In 1569 hostilities commenced between the armies of Spain and the protestants of Holland and Zealand. Such was the barbarity of the Spaniards, that the desperate but unavailing defence of Haarlem was followed by the execution of two thousand of the inhabitants; and the duke of Alva boasted that, “ during the course of five years, he had delivered above eighteen thousand rebellious heretics into the hands of the


* Mosheim's Eccles. Hist. cent. xvi. chap. iv. 89.


executioner." But the most atrocious ferocity was met with the most desperate resolution. And siege ensued after siege, and battle followed after battle, till Spain was wearied with the contest, though the Dutch seemed repeatedly devoted to destruction. The Union of Utrecht in 1579, first constituted them as a nation. The alliance and aid of England revived their hopes, and divided the forces of their enemies ; and, the wrathful Philip having threatened England with invasion, the peals of the first thunder, were heard in the harbours of Spain

; and the defeat and dispersion of the Armada in 1588, ranked proudly, in human estimation, among the , first of the bloody triumphs of Protestanism. It was not till 1606, that Holland was acknowledged as a free and independent state ; and from its first rise, the thunder could not be said to cease, but with a suspension of hostilities and a truce of twelve years first entered into in the year 1607.

But the first thunder, at the same time and from the same cause, as well as in direct affinity, rolled over France with equal violence as over Holland. Under their respective leaders the prince of Condé and the duke of Guise, the Hugenots (protestants) and Catholics came to open conflict.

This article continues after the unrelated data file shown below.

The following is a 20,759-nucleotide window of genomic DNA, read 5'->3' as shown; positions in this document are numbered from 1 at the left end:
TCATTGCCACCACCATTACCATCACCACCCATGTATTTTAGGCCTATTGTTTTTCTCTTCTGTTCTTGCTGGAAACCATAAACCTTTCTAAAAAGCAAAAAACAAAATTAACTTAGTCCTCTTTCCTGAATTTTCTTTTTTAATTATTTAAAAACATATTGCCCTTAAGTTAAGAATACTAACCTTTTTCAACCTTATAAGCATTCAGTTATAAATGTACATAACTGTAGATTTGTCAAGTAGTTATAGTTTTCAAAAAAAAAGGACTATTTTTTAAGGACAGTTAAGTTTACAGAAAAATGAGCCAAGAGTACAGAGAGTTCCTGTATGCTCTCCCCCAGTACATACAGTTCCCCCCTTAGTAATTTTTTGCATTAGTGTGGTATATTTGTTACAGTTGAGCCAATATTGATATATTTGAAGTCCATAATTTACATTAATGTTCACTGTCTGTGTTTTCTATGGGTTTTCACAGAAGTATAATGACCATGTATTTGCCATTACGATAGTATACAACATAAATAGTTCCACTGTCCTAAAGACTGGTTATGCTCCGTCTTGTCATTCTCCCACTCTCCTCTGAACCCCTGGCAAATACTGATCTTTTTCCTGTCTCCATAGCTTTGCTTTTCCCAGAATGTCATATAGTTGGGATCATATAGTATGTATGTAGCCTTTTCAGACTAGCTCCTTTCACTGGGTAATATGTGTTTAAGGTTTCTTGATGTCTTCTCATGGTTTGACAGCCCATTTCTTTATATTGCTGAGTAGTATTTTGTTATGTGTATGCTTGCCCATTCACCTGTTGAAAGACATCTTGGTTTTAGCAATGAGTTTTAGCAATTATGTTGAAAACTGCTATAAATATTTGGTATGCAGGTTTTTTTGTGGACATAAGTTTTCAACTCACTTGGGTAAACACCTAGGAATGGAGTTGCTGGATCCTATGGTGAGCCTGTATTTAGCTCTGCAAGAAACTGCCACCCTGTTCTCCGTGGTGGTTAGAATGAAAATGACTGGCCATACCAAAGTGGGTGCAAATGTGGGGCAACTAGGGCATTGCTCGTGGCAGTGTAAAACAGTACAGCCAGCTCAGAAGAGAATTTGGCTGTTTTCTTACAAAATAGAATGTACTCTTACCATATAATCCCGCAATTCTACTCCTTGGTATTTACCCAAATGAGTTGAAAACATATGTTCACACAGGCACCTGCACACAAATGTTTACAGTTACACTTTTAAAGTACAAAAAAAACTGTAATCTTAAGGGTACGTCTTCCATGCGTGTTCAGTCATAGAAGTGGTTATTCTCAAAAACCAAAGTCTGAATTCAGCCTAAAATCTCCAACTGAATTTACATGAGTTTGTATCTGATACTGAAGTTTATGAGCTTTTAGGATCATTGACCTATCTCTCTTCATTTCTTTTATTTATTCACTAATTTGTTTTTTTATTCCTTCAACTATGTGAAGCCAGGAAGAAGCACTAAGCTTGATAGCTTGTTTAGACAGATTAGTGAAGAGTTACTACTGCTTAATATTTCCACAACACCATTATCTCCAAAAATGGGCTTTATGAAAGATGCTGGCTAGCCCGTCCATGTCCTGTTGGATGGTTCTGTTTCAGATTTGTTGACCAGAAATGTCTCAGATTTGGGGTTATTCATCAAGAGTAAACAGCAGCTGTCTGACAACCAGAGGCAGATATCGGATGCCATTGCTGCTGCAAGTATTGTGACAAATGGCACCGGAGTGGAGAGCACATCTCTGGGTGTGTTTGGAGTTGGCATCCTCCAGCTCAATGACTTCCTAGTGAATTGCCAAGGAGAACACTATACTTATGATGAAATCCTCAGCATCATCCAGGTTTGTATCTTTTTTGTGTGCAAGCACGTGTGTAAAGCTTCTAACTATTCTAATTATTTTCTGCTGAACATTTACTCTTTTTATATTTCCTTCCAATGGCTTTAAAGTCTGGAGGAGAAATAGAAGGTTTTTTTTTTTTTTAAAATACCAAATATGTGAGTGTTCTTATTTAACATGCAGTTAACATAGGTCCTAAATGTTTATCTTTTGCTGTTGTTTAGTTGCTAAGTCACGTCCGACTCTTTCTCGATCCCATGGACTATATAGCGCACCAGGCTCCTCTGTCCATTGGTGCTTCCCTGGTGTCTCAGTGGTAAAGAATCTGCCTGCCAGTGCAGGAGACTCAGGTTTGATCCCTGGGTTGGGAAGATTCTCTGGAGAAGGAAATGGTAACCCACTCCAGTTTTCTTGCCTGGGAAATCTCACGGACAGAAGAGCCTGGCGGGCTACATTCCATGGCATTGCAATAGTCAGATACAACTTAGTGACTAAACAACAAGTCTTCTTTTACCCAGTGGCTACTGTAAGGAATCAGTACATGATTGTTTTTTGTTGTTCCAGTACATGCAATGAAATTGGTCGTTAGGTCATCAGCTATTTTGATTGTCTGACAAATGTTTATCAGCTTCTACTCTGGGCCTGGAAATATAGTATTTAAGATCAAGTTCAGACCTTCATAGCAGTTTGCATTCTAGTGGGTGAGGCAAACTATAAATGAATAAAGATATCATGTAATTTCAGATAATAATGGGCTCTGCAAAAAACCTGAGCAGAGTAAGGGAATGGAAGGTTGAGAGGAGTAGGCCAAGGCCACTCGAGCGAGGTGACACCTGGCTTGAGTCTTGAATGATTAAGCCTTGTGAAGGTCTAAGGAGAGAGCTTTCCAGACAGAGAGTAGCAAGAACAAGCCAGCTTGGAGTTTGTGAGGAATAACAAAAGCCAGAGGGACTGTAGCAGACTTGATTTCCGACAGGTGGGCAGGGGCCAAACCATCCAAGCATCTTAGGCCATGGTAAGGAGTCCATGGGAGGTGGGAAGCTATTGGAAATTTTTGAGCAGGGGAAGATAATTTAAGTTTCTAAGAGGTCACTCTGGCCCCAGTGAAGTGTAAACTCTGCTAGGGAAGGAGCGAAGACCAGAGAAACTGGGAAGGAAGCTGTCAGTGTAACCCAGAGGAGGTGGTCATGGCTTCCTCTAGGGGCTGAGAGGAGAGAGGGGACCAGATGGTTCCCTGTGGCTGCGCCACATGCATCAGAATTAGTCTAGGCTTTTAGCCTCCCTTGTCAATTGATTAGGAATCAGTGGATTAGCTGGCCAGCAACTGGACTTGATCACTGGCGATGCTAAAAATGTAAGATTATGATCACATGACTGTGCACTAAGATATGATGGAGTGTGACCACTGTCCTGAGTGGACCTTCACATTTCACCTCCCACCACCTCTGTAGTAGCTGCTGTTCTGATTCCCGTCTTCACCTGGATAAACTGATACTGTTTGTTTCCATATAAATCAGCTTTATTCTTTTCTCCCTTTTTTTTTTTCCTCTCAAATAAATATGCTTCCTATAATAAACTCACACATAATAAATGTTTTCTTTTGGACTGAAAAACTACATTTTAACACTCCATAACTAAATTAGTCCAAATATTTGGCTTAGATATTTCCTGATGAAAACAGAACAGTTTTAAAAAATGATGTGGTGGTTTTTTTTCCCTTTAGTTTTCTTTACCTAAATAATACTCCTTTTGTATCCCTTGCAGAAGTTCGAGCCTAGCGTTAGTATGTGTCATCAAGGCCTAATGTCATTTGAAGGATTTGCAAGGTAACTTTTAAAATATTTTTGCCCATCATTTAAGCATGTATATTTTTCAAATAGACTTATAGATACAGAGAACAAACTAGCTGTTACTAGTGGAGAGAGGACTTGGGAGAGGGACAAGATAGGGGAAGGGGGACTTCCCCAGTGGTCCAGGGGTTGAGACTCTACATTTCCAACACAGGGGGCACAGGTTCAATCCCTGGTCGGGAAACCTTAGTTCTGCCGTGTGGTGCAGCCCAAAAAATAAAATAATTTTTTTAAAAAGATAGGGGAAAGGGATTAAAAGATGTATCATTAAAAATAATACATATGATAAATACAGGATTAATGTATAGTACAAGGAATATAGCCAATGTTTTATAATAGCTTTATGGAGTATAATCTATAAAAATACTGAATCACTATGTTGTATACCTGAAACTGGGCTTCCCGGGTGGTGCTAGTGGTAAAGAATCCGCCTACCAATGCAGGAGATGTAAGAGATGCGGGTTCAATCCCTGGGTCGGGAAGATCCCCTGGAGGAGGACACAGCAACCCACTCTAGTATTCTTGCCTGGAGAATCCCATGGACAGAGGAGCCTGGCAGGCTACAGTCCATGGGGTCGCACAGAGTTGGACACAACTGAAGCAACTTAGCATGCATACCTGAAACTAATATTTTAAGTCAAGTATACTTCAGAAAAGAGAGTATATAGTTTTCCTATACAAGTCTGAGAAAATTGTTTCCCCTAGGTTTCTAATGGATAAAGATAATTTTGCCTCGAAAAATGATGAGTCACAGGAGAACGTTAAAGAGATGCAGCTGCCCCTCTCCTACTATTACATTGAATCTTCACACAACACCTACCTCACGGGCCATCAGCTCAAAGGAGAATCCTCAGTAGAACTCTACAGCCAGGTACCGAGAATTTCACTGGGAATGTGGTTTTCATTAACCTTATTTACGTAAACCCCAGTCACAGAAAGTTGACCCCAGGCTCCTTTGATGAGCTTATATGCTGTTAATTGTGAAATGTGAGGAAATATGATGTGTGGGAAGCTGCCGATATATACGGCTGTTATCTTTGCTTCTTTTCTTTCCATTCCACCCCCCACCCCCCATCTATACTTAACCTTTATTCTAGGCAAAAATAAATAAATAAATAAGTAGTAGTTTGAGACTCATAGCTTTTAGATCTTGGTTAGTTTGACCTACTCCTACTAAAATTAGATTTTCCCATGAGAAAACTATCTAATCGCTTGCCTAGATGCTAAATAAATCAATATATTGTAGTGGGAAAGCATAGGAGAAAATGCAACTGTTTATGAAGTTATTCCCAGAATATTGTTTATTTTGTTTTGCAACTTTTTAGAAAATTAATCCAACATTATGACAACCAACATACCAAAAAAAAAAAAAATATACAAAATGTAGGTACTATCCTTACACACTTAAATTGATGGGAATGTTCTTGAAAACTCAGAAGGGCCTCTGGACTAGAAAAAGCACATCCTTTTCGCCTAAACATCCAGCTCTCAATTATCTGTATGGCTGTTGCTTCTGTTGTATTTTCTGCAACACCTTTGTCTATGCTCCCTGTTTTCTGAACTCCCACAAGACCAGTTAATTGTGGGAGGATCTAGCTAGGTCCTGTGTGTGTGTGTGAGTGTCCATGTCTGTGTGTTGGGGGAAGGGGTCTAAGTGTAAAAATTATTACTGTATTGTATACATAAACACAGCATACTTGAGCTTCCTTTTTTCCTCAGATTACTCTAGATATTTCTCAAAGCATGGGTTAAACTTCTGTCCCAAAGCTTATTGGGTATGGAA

Animosity ran high between the parties. The attendants of the duke of Guise insulted some protestants at their worship, and sixty of the latter were slain. The protestants all over France took arms; fourteen armies were levied in different parts of the kingdom. The conflict was carried on with the most extreme virulence.- A holy league was formed between the courts of France and Spain: the glory of God was to be promoted, heresy in the dominions of both extirpated.— In the massacre of St. Bartholomew (August 24, 1572) no rank or age was spared ; five hundred gentlemen, and ten thousand inferior persons, perished in Paris alone, and a like carnage took place in all the great towns of the

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* Hume's Hist. of England, chap. 40.

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kingdom.-It is computed that 60,000* persons were massacred.—At Rome and Spain the account was received with ecstasy, and public thanks returned to heaven.t

The civil and religious war in France was carried on with the most barbarous atrocity, and, according to the impartial record of Mosheim, the “contending parties committed such deeds as are yet, and always will be, remembered with horror." These dreadful commotions were at length calmed in the year 1598;

at which period liberty of conscience, full toleration, and the enjoyment of all civil rights and privileges, were secured to the protestants by the celebrated edict of Nantz, passed by Henry IV., who, although he gave up his faith for a kingdom, maintained the rights which he conferred on the protestants. The memorable thirty years war,"